Ransomware is on the rise. There’s been a 35 percent increase in detection rates since 2015. And it’s easy to see why. From a cyber-criminal’s perspective ransomware is the must-have malware. It locks up computer files using high-level encryption and victims can’t get their files back until they have paid the ransom.
Hospitals, police departments, businesses have all fallen victim to this most insidious of threats. There’s little chance of a cyber-criminal being caught while the potential rewards are staggeringly high – millions of pounds sterling and euros.
But ransomware is not only increasing in terms of its penetration but it’s also becoming increasingly sophisticated. PadCrypt ransomware for instance which demands about £500 from its victims also includes a ‘Live Feature’ option which, when clicked, opens up a screen where the victim can speak in real-time with the malware’s developers.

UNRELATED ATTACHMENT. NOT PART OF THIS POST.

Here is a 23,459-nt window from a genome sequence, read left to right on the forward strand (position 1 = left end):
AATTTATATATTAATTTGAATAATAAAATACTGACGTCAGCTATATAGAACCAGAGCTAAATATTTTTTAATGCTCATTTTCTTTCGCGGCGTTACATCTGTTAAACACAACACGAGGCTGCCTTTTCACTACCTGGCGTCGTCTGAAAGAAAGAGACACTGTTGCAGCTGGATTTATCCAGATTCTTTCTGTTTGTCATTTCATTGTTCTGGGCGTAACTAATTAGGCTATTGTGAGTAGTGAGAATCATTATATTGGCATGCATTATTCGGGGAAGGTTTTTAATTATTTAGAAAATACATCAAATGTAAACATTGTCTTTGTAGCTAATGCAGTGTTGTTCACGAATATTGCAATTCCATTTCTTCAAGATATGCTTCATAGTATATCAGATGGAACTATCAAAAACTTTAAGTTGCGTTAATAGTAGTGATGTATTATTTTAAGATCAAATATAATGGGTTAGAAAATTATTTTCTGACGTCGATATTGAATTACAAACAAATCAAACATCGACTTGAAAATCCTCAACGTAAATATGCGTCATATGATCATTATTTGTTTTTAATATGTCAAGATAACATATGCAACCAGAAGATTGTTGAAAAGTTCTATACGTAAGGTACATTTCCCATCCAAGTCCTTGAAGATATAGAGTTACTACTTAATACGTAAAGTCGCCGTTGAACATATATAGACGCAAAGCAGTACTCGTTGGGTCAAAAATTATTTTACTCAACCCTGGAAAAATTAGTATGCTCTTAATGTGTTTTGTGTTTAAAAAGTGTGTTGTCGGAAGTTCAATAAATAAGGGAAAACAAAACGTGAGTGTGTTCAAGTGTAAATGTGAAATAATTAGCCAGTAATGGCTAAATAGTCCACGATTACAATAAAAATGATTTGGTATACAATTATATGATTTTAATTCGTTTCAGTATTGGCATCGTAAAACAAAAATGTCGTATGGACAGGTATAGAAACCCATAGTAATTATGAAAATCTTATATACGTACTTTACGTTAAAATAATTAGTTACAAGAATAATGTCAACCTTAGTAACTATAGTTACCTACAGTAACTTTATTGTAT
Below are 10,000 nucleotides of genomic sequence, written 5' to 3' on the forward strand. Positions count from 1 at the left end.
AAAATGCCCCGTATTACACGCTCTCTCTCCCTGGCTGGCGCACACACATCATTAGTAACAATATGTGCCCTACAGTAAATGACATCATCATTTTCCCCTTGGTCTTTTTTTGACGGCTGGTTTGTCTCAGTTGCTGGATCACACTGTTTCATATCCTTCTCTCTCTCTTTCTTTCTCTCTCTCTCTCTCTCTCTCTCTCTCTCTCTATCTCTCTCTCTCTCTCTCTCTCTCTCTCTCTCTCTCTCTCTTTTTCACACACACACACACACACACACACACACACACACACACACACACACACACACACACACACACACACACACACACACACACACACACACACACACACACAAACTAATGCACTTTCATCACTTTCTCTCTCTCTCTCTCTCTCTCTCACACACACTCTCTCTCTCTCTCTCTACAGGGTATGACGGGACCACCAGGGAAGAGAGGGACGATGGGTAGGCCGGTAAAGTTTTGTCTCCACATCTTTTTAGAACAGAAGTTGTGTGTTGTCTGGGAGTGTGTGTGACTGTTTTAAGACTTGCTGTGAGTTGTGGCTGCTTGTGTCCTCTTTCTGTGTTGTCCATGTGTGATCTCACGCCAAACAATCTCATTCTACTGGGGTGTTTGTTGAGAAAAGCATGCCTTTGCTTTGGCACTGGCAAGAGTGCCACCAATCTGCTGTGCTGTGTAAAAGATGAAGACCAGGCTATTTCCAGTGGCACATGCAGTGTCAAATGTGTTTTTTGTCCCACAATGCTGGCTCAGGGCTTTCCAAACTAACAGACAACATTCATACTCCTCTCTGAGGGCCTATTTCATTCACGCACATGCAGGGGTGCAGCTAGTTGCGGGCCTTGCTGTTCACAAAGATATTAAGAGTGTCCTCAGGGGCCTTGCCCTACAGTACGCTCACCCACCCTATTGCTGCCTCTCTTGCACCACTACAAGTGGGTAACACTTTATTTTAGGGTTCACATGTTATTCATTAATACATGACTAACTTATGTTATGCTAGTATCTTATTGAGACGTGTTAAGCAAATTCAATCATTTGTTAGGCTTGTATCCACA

On the other hand ‘7ev3n’ ransomware essentially obliterates computers by disabling system recovery options. You can get your files back but the ransom is hefty – about £3,800.
TeslaCrypt ransomware is spreading through spam emails and using social engineering techniques to lure victims into opening an email. In a sense it is targeting victims rather than relying on scatter gun approach and recently it has mutated into different forms as cyber-thieves tweak its code.
An important thing to note is that ransomware, as illustrated by TeslaCrypt, is increasingly loaded into phishing emails and these emails are often localised, such as from postal service in Germany or a well-known retailer in Sweden.
Source: bull guard.com